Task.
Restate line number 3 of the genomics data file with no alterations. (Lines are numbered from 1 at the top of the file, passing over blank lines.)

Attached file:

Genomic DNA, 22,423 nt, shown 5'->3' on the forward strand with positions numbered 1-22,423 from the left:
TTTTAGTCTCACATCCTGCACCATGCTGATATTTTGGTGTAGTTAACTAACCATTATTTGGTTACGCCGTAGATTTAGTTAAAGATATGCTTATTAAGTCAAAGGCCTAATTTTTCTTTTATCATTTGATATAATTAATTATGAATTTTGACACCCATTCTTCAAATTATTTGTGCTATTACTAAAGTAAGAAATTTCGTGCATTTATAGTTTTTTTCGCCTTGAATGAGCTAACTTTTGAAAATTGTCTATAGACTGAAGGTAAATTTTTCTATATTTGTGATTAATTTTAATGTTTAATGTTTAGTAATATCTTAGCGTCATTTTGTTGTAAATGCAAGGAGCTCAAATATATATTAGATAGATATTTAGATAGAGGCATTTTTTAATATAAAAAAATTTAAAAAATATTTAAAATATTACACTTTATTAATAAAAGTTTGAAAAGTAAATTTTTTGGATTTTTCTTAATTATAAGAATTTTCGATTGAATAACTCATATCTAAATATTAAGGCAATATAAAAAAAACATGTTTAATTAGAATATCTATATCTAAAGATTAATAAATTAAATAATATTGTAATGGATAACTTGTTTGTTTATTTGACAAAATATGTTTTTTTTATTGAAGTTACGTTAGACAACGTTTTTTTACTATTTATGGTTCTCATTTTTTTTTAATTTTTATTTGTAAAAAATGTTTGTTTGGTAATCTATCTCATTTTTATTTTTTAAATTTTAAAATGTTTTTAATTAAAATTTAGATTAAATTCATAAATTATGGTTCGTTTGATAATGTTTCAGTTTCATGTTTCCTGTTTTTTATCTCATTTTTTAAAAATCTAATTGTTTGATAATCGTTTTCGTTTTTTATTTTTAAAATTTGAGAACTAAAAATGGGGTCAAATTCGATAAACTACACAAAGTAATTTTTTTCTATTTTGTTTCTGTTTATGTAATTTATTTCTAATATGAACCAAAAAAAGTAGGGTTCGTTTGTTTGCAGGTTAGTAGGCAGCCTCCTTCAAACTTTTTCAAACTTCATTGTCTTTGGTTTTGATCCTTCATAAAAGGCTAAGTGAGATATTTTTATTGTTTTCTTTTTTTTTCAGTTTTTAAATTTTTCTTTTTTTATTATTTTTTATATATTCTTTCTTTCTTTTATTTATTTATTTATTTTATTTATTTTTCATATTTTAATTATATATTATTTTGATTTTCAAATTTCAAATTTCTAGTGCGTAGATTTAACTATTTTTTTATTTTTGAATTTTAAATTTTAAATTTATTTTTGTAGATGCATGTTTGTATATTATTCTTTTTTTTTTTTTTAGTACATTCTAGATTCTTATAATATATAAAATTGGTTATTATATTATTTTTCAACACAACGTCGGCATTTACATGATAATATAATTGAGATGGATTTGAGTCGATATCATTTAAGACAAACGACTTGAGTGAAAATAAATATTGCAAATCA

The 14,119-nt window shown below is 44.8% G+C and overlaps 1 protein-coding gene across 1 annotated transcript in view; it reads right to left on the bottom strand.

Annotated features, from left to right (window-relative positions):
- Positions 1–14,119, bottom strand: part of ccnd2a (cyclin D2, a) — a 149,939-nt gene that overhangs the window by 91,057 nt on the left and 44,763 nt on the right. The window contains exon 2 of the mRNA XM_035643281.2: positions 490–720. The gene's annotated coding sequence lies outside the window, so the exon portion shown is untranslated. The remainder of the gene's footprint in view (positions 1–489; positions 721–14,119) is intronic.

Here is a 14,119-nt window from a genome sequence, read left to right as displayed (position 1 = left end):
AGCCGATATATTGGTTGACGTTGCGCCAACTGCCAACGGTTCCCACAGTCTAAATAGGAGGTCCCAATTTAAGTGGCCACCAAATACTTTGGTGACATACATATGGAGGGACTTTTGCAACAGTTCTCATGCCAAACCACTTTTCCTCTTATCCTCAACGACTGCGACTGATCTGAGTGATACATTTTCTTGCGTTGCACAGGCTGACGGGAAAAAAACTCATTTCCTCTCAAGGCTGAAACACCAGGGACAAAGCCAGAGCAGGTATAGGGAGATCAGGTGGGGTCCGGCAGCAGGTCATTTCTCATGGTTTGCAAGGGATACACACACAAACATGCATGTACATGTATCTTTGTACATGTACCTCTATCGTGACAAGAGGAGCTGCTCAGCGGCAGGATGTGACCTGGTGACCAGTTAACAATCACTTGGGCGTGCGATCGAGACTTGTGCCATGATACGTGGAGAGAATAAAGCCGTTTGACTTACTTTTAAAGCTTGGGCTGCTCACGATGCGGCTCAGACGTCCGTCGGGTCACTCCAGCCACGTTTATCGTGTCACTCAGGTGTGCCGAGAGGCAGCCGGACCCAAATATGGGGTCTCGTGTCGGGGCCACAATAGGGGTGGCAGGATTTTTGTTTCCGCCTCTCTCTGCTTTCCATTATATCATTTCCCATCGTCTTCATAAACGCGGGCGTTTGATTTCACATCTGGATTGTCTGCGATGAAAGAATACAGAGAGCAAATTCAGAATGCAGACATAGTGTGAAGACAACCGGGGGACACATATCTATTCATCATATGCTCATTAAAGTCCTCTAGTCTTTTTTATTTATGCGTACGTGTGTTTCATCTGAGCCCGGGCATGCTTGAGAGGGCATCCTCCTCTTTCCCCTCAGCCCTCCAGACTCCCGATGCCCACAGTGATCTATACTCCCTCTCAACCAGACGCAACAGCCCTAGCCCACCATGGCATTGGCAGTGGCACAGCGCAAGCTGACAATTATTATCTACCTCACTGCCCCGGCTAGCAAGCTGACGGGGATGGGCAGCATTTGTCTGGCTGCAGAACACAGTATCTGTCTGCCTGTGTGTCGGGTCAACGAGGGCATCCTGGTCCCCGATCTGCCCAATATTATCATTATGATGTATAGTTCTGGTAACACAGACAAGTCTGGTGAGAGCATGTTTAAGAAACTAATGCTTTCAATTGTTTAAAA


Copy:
The 14,119-nt window shown below is 44.8% G+C and overlaps 1 protein-coding gene across 1 annotated transcript in view; it reads right to left on the bottom strand.